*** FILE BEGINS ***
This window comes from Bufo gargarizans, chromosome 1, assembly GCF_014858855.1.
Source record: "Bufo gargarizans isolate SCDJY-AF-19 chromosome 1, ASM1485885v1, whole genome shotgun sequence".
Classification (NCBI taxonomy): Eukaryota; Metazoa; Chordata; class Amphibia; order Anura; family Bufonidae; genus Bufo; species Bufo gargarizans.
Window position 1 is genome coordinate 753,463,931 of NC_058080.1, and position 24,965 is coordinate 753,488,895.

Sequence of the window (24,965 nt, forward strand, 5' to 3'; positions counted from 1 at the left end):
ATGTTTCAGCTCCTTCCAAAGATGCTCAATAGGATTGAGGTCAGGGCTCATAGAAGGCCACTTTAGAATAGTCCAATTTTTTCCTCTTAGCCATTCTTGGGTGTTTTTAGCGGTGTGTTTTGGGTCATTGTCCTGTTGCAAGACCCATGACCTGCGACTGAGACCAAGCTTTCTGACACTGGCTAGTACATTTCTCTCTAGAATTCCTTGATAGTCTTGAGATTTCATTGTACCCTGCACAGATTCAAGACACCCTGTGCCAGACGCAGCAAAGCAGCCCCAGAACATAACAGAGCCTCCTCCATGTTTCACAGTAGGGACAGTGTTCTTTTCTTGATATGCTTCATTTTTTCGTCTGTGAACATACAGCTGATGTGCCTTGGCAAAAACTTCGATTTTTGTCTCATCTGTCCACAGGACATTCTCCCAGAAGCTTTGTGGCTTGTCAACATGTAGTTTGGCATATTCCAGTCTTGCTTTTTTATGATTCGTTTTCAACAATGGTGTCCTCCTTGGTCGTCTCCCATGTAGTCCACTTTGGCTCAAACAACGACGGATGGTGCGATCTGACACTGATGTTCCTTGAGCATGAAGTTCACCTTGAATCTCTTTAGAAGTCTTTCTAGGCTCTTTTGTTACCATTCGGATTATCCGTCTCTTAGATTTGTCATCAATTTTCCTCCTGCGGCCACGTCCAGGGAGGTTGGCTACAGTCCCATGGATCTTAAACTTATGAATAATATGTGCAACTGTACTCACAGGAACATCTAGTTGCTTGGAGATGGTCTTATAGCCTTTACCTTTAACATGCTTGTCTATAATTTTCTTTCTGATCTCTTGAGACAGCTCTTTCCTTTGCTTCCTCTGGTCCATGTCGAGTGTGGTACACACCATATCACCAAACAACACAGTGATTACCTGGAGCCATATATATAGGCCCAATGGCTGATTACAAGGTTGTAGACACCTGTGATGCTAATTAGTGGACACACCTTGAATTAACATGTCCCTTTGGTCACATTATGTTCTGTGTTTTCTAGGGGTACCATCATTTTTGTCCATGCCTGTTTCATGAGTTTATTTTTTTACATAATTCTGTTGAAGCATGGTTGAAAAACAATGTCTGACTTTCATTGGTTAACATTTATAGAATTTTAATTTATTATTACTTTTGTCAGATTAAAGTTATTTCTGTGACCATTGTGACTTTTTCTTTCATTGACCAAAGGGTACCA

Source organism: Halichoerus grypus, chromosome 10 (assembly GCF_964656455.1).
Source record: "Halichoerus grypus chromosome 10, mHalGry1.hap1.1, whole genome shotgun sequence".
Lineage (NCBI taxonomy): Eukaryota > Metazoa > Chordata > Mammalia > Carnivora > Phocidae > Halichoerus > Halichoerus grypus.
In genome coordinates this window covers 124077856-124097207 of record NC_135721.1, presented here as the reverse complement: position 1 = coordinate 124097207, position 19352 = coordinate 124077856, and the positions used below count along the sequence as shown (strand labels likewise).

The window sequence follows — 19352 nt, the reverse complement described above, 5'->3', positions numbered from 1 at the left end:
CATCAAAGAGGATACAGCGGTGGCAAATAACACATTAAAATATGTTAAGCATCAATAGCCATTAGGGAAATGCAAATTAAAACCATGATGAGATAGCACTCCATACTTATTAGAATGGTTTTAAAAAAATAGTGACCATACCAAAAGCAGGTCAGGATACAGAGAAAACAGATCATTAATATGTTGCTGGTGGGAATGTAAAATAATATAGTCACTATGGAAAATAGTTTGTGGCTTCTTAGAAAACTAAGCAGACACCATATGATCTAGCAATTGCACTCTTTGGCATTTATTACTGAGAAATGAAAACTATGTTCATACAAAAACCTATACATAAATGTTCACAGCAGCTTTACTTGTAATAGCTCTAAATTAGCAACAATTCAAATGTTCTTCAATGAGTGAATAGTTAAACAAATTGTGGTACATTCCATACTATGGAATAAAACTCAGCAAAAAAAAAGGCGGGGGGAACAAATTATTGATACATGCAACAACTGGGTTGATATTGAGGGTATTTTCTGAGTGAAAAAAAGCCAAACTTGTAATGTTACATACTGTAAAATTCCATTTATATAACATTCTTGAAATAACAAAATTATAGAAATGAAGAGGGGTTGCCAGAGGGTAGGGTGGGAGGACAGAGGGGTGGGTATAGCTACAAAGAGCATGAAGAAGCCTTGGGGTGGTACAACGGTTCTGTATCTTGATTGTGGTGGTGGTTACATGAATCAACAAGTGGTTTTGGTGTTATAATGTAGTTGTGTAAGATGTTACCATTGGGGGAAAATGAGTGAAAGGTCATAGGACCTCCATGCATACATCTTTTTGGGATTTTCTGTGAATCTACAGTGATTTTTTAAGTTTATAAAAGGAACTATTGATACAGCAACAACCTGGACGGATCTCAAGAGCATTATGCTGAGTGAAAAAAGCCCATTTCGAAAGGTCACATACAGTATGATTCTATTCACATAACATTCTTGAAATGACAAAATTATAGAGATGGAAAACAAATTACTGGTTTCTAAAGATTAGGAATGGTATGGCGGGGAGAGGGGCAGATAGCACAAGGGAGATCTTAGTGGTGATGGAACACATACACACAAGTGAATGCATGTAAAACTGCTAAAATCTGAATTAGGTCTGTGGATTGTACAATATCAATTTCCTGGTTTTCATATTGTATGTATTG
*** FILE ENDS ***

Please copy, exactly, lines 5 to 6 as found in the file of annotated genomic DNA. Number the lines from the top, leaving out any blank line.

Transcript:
Sequence of the window (24,965 nt, forward strand, 5' to 3'; positions counted from 1 at the left end):
ATGTTTCAGCTCCTTCCAAAGATGCTCAATAGGATTGAGGTCAGGGCTCATAGAAGGCCACTTTAGAATAGTCCAATTTTTTCCTCTTAGCCATTCTTGGGTGTTTTTAGCGGTGTGTTTTGGGTCATTGTCCTGTTGCAAGACCCATGACCTGCGACTGAGACCAAGCTTTCTGACACTGGCTAGTACATTTCTCTCTAGAATTCCTTGATAGTCTTGAGATTTCATTGTACCCTGCACAGATTCAAGACACCCTGTGCCAGACGCAGCAAAGCAGCCCCAGAACATAACAGAGCCTCCTCCATGTTTCACAGTAGGGACAGTGTTCTTTTCTTGATATGCTTCATTTTTTCGTCTGTGAACATACAGCTGATGTGCCTTGGCAAAAACTTCGATTTTTGTCTCATCTGTCCACAGGACATTCTCCCAGAAGCTTTGTGGCTTGTCAACATGTAGTTTGGCATATTCCAGTCTTGCTTTTTTATGATTCGTTTTCAACAATGGTGTCCTCCTTGGTCGTCTCCCATGTAGTCCACTTTGGCTCAAACAACGACGGATGGTGCGATCTGACACTGATGTTCCTTGAGCATGAAGTTCACCTTGAATCTCTTTAGAAGTCTTTCTAGGCTCTTTTGTTACCATTCGGATTATCCGTCTCTTAGATTTGTCATCAATTTTCCTCCTGCGGCCACGTCCAGGGAGGTTGGCTACAGTCCCATGGATCTTAAACTTATGAATAATATGTGCAACTGTACTCACAGGAACATCTAGTTGCTTGGAGATGGTCTTATAGCCTTTACCTTTAACATGCTTGTCTATAATTTTCTTTCTGATCTCTTGAGACAGCTCTTTCCTTTGCTTCCTCTGGTCCATGTCGAGTGTGGTACACACCATATCACCAAACAACACAGTGATTACCTGGAGCCATATATATAGGCCCAATGGCTGATTACAAGGTTGTAGACACCTGTGATGCTAATTAGTGGACACACCTTGAATTAACATGTCCCTTTGGTCACATTATGTTCTGTGTTTTCTAGGGGTACCATCATTTTTGTCCATGCCTGTTTCATGAGTTTATTTTTTTACATAATTCTGTTGAAGCATGGTTGAAAAACAATGTCTGACTTTCATTGGTTAACATTTATAGAATTTTAATTTATTATTACTTTTGTCAGATTAAAGTTATTTCTGTGACCATTGTGACTTTTTCTTTCATTGACCAAAGGGTACCA